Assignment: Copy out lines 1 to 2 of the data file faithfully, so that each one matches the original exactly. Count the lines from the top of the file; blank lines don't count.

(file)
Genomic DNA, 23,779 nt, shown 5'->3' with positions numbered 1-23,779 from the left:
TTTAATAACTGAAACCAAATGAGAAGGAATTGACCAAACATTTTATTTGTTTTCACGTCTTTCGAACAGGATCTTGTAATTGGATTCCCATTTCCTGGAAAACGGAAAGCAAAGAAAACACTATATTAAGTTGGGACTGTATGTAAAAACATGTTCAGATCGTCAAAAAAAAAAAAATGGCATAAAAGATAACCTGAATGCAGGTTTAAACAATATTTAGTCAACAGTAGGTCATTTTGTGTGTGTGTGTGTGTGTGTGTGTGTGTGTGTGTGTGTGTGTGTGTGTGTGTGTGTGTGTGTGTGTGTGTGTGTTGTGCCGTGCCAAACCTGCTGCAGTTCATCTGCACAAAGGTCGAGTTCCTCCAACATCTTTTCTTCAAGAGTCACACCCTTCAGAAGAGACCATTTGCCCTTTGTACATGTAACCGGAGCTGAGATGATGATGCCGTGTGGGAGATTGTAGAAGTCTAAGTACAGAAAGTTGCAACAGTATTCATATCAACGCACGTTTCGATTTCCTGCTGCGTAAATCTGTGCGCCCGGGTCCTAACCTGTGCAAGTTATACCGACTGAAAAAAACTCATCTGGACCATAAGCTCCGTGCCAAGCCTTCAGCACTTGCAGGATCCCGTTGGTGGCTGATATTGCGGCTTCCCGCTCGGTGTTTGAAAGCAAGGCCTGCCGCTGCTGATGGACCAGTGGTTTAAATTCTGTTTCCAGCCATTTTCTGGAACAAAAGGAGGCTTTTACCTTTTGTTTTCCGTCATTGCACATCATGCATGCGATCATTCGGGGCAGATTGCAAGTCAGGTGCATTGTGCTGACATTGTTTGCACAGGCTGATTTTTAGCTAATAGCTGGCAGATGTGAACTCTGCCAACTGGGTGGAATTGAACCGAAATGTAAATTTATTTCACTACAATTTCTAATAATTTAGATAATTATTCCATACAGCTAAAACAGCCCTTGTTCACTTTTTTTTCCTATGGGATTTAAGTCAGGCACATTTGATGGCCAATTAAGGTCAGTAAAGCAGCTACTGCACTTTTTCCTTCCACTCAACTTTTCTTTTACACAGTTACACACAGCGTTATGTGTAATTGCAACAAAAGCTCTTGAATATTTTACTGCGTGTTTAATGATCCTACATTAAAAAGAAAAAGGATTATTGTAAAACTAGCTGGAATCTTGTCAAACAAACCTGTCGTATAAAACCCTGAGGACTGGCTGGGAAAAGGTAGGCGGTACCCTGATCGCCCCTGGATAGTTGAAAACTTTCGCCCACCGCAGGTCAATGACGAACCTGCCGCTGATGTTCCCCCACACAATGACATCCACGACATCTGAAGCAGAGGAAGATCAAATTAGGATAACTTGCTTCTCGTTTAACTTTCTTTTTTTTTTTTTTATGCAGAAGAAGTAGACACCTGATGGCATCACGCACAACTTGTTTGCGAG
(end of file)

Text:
Genomic DNA, 23,779 nt, shown 5'->3' with positions numbered 1-23,779 from the left:
TTTAATAACTGAAACCAAATGAGAAGGAATTGACCAAACATTTTATTTGTTTTCACGTCTTTCGAACAGGATCTTGTAATTGGATTCCCATTTCCTGGAAAACGGAAAGCAAAGAAAACACTATATTAAGTTGGGACTGTATGTAAAAACATGTTCAGATCGTCAAAAAAAAAAAAATGGCATAAAAGATAACCTGAATGCAGGTTTAAACAATATTTAGTCAACAGTAGGTCATTTTGTGTGTGTGTGTGTGTGTGTGTGTGTGTGTGTGTGTGTGTGTGTGTGTGTGTGTGTGTGTGTGTGTGTGTGTGTTGTGCCGTGCCAAACCTGCTGCAGTTCATCTGCACAAAGGTCGAGTTCCTCCAACATCTTTTCTTCAAGAGTCACACCCTTCAGAAGAGACCATTTGCCCTTTGTACATGTAACCGGAGCTGAGATGATGATGCCGTGTGGGAGATTGTAGAAGTCTAAGTACAGAAAGTTGCAACAGTATTCATATCAACGCACGTTTCGATTTCCTGCTGCGTAAATCTGTGCGCCCGGGTCCTAACCTGTGCAAGTTATACCGACTGAAAAAAACTCATCTGGACCATAAGCTCCGTGCCAAGCCTTCAGCACTTGCAGGATCCCGTTGGTGGCTGATATTGCGGCTTCCCGCTCGGTGTTTGAAAGCAAGGCCTGCCGCTGCTGATGGACCAGTGGTTTAAATTCTGTTTCCAGCCATTTTCTGGAACAAAAGGAGGCTTTTACCTTTTGTTTTCCGTCATTGCACATCATGCATGCGATCATTCGGGGCAGATTGCAAGTCAGGTGCATTGTGCTGACATTGTTTGCACAGGCTGATTTTTAGCTAATAGCTGGCAGATGTGAACTCTGCCAACTGGGTGGAATTGAACCGAAATGTAAATTTATTTCACTACAATTTCTAATAATTTAGATAATTATTCCATACAGCTAAAACAGCCCTTGTTCACTTTTTTTTCCTATGGGATTTAAGTCAGGCACATTTGATGGCCAATTAAGGTCAGTAAAGCAGCTACTGCACTTTTTCCTTCCACTCAACTTTTCTTTTACACAGTTACACACAGCGTTATGTGTAATTGCAACAAAAGCTCTTGAATATTTTACTGCGTGTTTAATGATCCTACATTAAAAAGAAAAAGGATTATTGTAAAACTAGCTGGAATCTTGTCAAACAAACCTGTCGTATAAAACCCTGAGGACTGGCTGGGAAAAGGTAGGCGGTACCCTGATCGCCCCTGGATAGTTGAAAACTTTCGCCCACCGCAGGTCAATGACGAACCTGCCGCTGATGTTCCCCCACACAATGACATCCACGACATCTGAAGCAGAGGAAGATCAAATTAGGATAACTTGCTTCTCGTTTAACTTTCTTTTTTTTTTTTTTATGCAGAAGAAGTAGACACCTGATGGCATCACGCACAACTTGTTTGCGAG